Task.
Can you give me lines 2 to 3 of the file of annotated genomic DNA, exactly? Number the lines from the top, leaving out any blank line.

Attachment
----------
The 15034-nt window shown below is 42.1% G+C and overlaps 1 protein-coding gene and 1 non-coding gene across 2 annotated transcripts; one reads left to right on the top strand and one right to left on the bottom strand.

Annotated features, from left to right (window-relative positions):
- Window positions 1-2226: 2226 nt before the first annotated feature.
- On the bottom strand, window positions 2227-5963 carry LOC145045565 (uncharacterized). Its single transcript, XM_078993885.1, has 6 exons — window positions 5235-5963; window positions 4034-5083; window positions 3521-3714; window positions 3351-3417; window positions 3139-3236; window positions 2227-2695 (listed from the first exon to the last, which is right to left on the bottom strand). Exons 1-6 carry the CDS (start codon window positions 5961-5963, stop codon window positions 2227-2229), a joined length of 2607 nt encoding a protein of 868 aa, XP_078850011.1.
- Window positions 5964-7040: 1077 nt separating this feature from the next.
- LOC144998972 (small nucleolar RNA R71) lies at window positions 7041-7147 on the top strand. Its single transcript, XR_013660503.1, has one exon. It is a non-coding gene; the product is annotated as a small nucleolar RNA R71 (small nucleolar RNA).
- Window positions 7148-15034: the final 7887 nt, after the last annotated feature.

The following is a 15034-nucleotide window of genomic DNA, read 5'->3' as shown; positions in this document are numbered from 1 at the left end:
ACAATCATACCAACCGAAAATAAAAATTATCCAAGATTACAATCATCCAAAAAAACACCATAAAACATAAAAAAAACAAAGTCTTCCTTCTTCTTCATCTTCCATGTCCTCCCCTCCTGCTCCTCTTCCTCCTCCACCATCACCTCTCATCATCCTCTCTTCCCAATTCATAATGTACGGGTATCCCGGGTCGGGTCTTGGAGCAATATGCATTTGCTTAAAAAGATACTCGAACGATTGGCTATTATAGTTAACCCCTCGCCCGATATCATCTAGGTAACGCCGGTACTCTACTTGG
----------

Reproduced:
Annotated features, from left to right (window-relative positions):
- Window positions 1-2226: 2226 nt before the first annotated feature.